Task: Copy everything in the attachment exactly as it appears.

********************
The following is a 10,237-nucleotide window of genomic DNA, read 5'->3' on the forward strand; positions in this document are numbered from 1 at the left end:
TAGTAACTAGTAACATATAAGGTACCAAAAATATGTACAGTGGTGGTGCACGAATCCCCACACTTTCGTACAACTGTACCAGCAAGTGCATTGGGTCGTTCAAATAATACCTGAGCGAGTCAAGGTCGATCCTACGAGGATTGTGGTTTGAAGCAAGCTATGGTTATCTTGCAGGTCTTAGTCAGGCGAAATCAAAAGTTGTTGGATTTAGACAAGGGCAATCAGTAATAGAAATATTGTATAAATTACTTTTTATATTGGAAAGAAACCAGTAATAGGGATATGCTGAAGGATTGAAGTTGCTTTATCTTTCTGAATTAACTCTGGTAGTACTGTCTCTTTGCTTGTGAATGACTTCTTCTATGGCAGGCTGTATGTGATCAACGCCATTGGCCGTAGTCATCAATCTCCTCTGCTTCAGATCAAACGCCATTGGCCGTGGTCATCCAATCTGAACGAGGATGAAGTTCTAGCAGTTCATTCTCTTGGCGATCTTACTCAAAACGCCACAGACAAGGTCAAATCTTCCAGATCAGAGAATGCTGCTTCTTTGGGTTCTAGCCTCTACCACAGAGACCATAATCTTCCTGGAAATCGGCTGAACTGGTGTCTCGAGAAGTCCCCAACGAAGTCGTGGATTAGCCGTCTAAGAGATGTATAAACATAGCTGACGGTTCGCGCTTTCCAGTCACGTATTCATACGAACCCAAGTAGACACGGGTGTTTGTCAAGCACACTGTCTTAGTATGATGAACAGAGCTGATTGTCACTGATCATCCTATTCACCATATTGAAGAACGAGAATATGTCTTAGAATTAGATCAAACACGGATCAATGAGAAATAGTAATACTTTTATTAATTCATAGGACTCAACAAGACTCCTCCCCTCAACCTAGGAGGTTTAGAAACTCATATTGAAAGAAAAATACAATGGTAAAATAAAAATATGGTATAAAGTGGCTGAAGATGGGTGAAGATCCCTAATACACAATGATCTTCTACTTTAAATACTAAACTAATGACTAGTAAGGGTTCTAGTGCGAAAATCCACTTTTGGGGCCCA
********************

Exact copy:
The following is a 10,237-nucleotide window of genomic DNA, read 5'->3' on the forward strand; positions in this document are numbered from 1 at the left end:
TAGTAACTAGTAACATATAAGGTACCAAAAATATGTACAGTGGTGGTGCACGAATCCCCACACTTTCGTACAACTGTACCAGCAAGTGCATTGGGTCGTTCAAATAATACCTGAGCGAGTCAAGGTCGATCCTACGAGGATTGTGGTTTGAAGCAAGCTATGGTTATCTTGCAGGTCTTAGTCAGGCGAAATCAAAAGTTGTTGGATTTAGACAAGGGCAATCAGTAATAGAAATATTGTATAAATTACTTTTTATATTGGAAAGAAACCAGTAATAGGGATATGCTGAAGGATTGAAGTTGCTTTATCTTTCTGAATTAACTCTGGTAGTACTGTCTCTTTGCTTGTGAATGACTTCTTCTATGGCAGGCTGTATGTGATCAACGCCATTGGCCGTAGTCATCAATCTCCTCTGCTTCAGATCAAACGCCATTGGCCGTGGTCATCCAATCTGAACGAGGATGAAGTTCTAGCAGTTCATTCTCTTGGCGATCTTACTCAAAACGCCACAGACAAGGTCAAATCTTCCAGATCAGAGAATGCTGCTTCTTTGGGTTCTAGCCTCTACCACAGAGACCATAATCTTCCTGGAAATCGGCTGAACTGGTGTCTCGAGAAGTCCCCAACGAAGTCGTGGATTAGCCGTCTAAGAGATGTATAAACATAGCTGACGGTTCGCGCTTTCCAGTCACGTATTCATACGAACCCAAGTAGACACGGGTGTTTGTCAAGCACACTGTCTTAGTATGATGAACAGAGCTGATTGTCACTGATCATCCTATTCACCATATTGAAGAACGAGAATATGTCTTAGAATTAGATCAAACACGGATCAATGAGAAATAGTAATACTTTTATTAATTCATAGGACTCAACAAGACTCCTCCCCTCAACCTAGGAGGTTTAGAAACTCATATTGAAAGAAAAATACAATGGTAAAATAAAAATATGGTATAAAGTGGCTGAAGATGGGTGAAGATCCCTAATACACAATGATCTTCTACTTTAAATACTAAACTAATGACTAGTAAGGGTTCTAGTGCGAAAATCCACTTTTGGGGCCCA